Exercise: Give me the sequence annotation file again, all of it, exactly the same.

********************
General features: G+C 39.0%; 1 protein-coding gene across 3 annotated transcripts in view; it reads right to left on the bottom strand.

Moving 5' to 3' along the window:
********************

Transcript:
General features: G+C 39.0%; 1 protein-coding gene across 3 annotated transcripts in view; it reads right to left on the bottom strand.

Moving 5' to 3' along the window: